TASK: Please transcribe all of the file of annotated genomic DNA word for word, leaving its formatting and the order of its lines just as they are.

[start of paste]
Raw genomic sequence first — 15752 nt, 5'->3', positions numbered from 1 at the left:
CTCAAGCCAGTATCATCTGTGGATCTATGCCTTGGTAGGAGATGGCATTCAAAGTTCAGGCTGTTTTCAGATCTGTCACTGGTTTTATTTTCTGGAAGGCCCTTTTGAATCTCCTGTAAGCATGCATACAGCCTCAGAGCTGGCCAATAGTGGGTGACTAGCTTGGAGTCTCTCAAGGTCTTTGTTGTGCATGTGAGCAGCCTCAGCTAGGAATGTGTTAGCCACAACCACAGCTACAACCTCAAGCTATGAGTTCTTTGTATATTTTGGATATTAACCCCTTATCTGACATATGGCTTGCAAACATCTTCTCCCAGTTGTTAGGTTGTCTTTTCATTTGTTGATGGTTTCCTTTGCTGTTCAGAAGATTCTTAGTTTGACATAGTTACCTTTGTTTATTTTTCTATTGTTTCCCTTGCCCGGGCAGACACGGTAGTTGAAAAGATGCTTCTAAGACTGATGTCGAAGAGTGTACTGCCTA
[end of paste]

Raw genomic sequence first — 15752 nt, 5'->3', positions numbered from 1 at the left:
CTCAAGCCAGTATCATCTGTGGATCTATGCCTTGGTAGGAGATGGCATTCAAAGTTCAGGCTGTTTTCAGATCTGTCACTGGTTTTATTTTCTGGAAGGCCCTTTTGAATCTCCTGTAAGCATGCATACAGCCTCAGAGCTGGCCAATAGTGGGTGACTAGCTTGGAGTCTCTCAAGGTCTTTGTTGTGCATGTGAGCAGCCTCAGCTAGGAATGTGTTAGCCACAACCACAGCTACAACCTCAAGCTATGAGTTCTTTGTATATTTTGGATATTAACCCCTTATCTGACATATGGCTTGCAAACATCTTCTCCCAGTTGTTAGGTTGTCTTTTCATTTGTTGATGGTTTCCTTTGCTGTTCAGAAGATTCTTAGTTTGACATAGTTACCTTTGTTTATTTTTCTATTGTTTCCCTTGCCCGGGCAGACACGGTAGTTGAAAAGATGCTTCTAAGACTGATGTCGAAGAGTGTACTGCCTA